Friday, September 1, 2006
By: Swallehe Msuya
The open grounds on the campus of the University of St. Thomas along Summit Avenue in St. Paul were transformed into a scene of cultural extravaganza on Saturday August 12. The event dubbed Igbofest 2006 was one in which Igbo people from Nigeria resident in the USA and Canada entertained a large audience of guests with their rich heritage of African cultural activities.
The President of the Umunne Cultural Association of Minnesota, Mr. Nduka Omeoga, said his organization that staged this event was able for the first time in thirteen years of Igbofest to give out scholarships for higher education to deserving students. He said this was a demonstration of their prime objective of enabling the Igbo students build successful careers and professions so that they may become useful members of the societies in which they live. During the week-long festivities that started on August 6, a career day for students was organized this year to bring students in touch with their assigned mentors to help them perform well in school and stay focused in their careers of choice.
The Umunne Cultural Association of Minnesota is an organization of Igbo-speaking people of Nigeria living in the great state of Minnesota in the United States of America reflecting their affinity with one another with the primary goal of promoting and preserving the rich Igbo culture.
Nigeria is the most populous country in Africa with a population of 120 million and Igbos who hail from South Eastern Nigeria account for nearly one third of the total population. The other major tribes are Yorubas, Fulanis and Hausas. The Igbo people believe in building a spirit of enhancing educational endeavors and civil well being of all their members so that they may serve effectively the communities in which they live.
President Omeoga of the Umunne Cultural Association of Minnesota said he was thrilled by the successful symposium on Culture and Democracy in a Revolving Globalized Village which attracted large audiences of intellectuals, students, lawyers and preachers who were able to bring across the importance of culture preservation in communities. The young generation was able to appreciate the importance of carrying forward the peoples’ culture as a way of preserving their self-identity.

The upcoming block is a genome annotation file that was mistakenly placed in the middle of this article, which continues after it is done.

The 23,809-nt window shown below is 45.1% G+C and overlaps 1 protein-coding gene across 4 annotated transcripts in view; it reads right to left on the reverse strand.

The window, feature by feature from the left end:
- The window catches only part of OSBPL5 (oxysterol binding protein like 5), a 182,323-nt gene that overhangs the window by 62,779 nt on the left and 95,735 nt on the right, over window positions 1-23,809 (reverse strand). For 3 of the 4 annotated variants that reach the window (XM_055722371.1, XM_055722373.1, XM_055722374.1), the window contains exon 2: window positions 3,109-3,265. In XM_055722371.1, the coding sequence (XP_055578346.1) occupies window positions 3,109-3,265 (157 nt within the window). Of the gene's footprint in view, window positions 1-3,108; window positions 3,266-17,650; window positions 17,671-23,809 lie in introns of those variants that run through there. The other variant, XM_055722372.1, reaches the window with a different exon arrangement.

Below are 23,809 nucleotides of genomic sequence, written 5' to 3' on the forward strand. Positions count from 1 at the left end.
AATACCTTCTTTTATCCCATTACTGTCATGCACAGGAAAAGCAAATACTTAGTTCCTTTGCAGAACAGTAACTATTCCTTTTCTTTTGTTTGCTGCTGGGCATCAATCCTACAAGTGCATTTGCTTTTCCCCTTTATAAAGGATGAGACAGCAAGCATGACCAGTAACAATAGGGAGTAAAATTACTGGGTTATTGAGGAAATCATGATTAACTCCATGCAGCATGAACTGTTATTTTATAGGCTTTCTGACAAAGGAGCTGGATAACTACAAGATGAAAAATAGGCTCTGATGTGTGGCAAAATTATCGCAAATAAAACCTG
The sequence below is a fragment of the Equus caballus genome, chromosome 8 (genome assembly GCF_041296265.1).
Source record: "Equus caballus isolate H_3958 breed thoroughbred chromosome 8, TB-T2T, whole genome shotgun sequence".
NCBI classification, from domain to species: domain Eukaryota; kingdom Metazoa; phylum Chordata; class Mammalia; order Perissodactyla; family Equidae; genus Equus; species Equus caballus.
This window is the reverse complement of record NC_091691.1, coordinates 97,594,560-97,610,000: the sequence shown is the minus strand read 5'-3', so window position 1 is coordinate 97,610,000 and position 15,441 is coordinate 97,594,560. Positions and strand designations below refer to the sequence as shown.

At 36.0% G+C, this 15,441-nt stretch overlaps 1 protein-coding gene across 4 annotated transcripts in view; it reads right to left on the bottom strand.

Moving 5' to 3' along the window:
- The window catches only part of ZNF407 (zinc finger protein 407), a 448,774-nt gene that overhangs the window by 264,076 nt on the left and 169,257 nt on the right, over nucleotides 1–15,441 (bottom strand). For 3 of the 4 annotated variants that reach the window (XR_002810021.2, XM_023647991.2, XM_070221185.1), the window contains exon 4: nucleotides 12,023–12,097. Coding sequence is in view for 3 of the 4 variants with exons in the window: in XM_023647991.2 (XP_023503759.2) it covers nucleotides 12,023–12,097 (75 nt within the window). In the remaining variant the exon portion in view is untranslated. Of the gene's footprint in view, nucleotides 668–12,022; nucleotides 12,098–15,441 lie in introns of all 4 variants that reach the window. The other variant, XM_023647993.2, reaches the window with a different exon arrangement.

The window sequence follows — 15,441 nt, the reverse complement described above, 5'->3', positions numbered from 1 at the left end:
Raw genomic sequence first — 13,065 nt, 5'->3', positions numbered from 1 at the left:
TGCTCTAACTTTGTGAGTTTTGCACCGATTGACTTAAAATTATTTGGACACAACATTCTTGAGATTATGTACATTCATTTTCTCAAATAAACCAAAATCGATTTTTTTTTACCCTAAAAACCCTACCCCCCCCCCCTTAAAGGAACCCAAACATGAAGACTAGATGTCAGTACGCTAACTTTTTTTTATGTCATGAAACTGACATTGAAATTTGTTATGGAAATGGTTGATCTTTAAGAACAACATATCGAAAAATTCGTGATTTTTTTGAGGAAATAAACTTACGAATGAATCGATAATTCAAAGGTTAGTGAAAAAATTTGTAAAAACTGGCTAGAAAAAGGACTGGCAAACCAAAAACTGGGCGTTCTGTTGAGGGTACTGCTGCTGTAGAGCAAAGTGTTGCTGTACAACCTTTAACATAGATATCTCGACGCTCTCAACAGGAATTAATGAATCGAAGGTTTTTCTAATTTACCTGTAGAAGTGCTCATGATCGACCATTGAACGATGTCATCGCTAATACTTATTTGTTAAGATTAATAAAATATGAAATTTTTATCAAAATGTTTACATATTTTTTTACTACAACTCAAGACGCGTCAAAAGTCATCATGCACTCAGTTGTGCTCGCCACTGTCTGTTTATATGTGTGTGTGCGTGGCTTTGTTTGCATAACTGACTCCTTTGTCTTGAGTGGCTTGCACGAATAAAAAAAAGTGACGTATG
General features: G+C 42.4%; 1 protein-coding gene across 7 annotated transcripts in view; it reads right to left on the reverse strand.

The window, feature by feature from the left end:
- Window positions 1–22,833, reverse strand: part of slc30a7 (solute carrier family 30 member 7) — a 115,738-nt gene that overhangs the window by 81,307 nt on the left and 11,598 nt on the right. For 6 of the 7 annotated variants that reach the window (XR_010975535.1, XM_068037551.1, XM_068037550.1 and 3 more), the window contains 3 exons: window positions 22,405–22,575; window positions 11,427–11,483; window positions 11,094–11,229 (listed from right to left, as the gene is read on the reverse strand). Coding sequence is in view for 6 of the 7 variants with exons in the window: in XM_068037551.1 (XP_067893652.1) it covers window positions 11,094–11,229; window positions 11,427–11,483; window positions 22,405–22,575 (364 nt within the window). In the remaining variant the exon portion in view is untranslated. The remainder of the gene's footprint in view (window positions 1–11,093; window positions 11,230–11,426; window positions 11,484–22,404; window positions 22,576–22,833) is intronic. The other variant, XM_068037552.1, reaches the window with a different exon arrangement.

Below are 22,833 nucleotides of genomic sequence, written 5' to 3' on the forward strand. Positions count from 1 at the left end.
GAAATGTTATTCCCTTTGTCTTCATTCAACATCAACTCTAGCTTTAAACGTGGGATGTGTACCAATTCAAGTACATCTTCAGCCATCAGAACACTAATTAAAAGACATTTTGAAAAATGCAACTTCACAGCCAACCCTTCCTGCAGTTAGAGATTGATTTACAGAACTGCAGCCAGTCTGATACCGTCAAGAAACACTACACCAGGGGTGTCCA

The traditional Nigerian kola-nut breaking ceremony offered as a sign of welcoming guests was performed as a way of saying to all guests “you are welcome to our household and event; please feel at home, we love you.”
Nigerian cuisine including Fu-fu, rice, beans, mai-mai and other Nigerian exotic dishes were being served by various vendors who made the event look like a holiday place for an outdoor African family meal in the open grounds of the St Thomas University campus. Children had their usual balloon-laden playgrounds with plenty of delicacies for their appetite and enjoyment.
Summing up the achievements of 13 years of Igbofest celebrations in Minnesota, the President of the Umunne Association proudly said: “we are pleased to be able to bring to the rest of the world Nigeria’s deep-rooted cultural heritage. People do not have to travel to Nigeria to see what we are capable of offering, it is all here for our eyes and minds to digest”
Speaking about prospects of the future, the Umunne President said: “I see a lot of expansion ahead of the IgboFest event attracting various African cultural groups cementing them together thus making our event bigger, better and more entertaining.”
Performances from cultural groups from Canada with their Dege-dege Dance, the Ogadinma dance from New Jersey, the Umunne Youth Dance and the Igbo Women League Dance sent the crowds of invited guests screaming with joy and throwing dollar bills to the colorful-clad dancers.
Nigerians turned up in their hundreds for the event and they were very distinct by their colorful traditional dresses with their women competing on exotic head-gears that made the occasion look like one very large wedding ceremony.
Visit the Photo Gallery for more Igbofest images.